I have a friend that does precisely that. He soaks the wood a couple hours and then puts it in a fox style bender without any source of heat to dry. Sometime he'll put it in front of a fan to expedite it, but the sides are so thin they dry quickly anyhow. He tried a heat blanket and just couldn't make it work, so he decided to stick with this system. He used to bend on a pipe but he just doesn't have the strength in his hands to do it anymore. He primarily bends mahogany and walnut, so I can't say that it will work with other woods.

koalohapaul
11-10-2009, 07:58 PM
I don't know what a fox bender is. I'm going to assume it's a form with the screw down clamps.

As long as you can get the wood to bend to the form, you can let it dry in the air or in an oven. Without heat, it will have more spring back. A little spring back is not necessarily a bad thing. It adds some natural tension to the sides, which should make them slightly stiffer. Too much spring back is definitely bad. Over time, glue joints will weaken and you could have potential separation at the seams.

The tricky part is bending without heat on the fox bender. Water helps soften the wood, but the heat is critically important for setting the bends. Without some kind of heat source, the wood will want to spring back. Unless you over bend, which would be impossible to do, without cracking the sides.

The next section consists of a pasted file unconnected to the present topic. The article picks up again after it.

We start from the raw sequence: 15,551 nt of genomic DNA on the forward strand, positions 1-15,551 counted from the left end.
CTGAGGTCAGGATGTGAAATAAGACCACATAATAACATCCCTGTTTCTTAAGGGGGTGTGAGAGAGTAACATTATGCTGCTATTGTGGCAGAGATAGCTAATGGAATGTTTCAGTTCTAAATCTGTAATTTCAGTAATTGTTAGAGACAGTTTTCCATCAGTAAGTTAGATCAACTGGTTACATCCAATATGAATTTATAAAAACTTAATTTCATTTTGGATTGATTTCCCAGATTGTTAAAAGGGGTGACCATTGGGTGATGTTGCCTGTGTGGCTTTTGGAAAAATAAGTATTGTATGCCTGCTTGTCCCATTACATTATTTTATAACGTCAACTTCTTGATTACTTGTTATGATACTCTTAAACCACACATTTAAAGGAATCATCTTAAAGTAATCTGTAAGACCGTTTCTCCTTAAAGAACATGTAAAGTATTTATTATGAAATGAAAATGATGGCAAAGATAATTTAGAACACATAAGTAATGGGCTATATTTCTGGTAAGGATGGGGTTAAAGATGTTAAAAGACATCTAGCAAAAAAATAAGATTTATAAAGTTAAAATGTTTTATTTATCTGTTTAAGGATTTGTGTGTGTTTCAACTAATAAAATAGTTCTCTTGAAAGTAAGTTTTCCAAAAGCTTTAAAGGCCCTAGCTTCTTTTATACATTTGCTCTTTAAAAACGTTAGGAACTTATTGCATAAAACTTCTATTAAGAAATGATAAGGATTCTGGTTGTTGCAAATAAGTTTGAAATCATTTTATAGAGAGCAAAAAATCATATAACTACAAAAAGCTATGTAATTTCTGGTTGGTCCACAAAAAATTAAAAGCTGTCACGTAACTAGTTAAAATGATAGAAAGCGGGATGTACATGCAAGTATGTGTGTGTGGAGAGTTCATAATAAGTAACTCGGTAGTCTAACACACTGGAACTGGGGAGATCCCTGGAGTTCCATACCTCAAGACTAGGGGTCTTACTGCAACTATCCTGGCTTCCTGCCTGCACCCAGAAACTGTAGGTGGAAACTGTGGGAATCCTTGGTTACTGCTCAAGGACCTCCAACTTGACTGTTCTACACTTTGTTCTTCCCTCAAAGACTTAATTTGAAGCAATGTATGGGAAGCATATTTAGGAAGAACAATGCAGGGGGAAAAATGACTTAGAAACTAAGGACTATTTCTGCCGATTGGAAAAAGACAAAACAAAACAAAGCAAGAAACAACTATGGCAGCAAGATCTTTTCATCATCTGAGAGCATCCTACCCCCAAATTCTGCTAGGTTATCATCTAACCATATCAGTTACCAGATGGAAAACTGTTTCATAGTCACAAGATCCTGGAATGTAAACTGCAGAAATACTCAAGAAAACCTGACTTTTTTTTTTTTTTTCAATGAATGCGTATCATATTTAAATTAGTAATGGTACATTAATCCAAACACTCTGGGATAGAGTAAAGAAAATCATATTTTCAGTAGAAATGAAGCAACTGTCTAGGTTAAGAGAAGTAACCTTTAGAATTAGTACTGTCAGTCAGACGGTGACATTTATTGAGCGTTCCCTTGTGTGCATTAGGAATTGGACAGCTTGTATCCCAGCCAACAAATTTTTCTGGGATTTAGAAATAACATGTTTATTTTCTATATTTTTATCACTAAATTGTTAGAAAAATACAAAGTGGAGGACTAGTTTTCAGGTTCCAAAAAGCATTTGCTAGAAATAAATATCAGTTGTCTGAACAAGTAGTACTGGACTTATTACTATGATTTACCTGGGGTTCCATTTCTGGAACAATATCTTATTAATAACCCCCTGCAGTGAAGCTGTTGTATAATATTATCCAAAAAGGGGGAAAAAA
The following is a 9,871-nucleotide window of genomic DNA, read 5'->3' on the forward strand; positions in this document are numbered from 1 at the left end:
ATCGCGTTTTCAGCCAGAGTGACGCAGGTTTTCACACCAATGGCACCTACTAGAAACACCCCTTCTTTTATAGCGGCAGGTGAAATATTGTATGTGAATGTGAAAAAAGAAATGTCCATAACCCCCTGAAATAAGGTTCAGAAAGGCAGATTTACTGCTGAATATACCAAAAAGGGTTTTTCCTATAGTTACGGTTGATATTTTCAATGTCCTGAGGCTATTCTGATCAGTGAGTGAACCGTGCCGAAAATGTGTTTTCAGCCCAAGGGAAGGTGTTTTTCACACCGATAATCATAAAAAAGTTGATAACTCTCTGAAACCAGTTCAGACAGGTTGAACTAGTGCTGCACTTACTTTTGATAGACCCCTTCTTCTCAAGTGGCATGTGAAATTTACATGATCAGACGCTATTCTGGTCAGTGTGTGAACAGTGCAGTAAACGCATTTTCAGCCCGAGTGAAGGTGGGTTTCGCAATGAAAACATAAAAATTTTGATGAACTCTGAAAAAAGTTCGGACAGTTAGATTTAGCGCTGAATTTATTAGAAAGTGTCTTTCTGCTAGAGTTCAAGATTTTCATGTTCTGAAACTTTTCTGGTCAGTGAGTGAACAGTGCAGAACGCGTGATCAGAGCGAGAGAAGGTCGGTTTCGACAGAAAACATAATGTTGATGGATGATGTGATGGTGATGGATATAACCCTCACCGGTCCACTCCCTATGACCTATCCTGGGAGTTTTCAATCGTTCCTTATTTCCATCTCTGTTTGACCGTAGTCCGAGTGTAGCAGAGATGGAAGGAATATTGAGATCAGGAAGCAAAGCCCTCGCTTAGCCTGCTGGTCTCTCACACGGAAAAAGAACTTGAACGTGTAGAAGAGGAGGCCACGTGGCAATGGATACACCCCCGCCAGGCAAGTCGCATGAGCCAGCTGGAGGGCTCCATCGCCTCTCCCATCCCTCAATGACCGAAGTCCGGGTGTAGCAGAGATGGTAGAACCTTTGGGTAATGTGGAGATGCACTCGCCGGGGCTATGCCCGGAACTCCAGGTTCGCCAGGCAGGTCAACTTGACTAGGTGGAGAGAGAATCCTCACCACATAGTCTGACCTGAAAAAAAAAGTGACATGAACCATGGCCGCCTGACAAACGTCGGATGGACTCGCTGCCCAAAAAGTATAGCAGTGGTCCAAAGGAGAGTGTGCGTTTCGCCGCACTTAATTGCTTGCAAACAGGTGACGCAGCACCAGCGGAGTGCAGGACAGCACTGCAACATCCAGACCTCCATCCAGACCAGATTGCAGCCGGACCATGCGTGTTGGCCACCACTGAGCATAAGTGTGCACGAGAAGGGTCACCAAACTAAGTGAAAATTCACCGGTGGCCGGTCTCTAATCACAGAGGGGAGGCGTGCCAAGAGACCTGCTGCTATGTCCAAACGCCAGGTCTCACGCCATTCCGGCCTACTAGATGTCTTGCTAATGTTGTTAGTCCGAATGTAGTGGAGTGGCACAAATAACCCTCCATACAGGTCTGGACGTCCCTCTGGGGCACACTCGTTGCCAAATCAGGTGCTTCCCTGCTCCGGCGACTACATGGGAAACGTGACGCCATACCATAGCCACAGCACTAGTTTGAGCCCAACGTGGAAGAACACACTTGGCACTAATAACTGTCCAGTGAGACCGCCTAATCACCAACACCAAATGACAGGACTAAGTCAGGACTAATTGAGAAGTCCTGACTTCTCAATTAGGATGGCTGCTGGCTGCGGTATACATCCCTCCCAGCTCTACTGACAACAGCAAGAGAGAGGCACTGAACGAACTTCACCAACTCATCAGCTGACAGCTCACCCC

Pete Howlett
11-10-2009, 11:46 PM
The principle element in wood is cellulose - cellulose is a 'thermo plastic' and that is why heat works with it. It is also why cellulose is a more natural choice than other finishes when it comes to 'compatibility'.

cashew
11-13-2009, 10:54 PM
The principle element in wood is cellulose - cellulose is a 'thermo plastic' and that is why heat works with it. It is also why cellulose is a more natural choice than other finishes when it comes to 'compatibility'.

Pete, actually, I was thinking about that 'thermo-plasticity' with the hot oven--

The image that sprang to my mind (and don't laugh) was actually the process of setting hair in curlers.

If you set cold damp hair in curlers, it'll curl sure, but, it won't be as defined or hold up as long.. Now, if you set that same head of curlers under a hot hair dryer, you get curls that stay. (Hair works in that plasticky way too)

Glad to know it would work. :)

Thanks Folks!

thistle3585
11-14-2009, 04:28 AM
The principle element in wood is cellulose - cellulose is a 'thermo plastic' and that is why heat works with it. It is also why cellulose is a more natural choice than other finishes when it comes to 'compatibility'.

Celluloid is a thermoplastic and cellulose is an ingredient for making celluloid. I'm not sure about the compatibility statement but lacquer is most often made from nitrated cotton.

I forgot to mention that my friend uses ammonia in his dip tank which acts as a softening agent for the wood then evaporates and leaves the wood in its bent shape. At least that is his claim. Anyhow, here is an excellent article on various forms of bending wood as well as on wood ductility. Wood Bending (http://www.tai-workshop.com/english/tech-2(b)-e.html)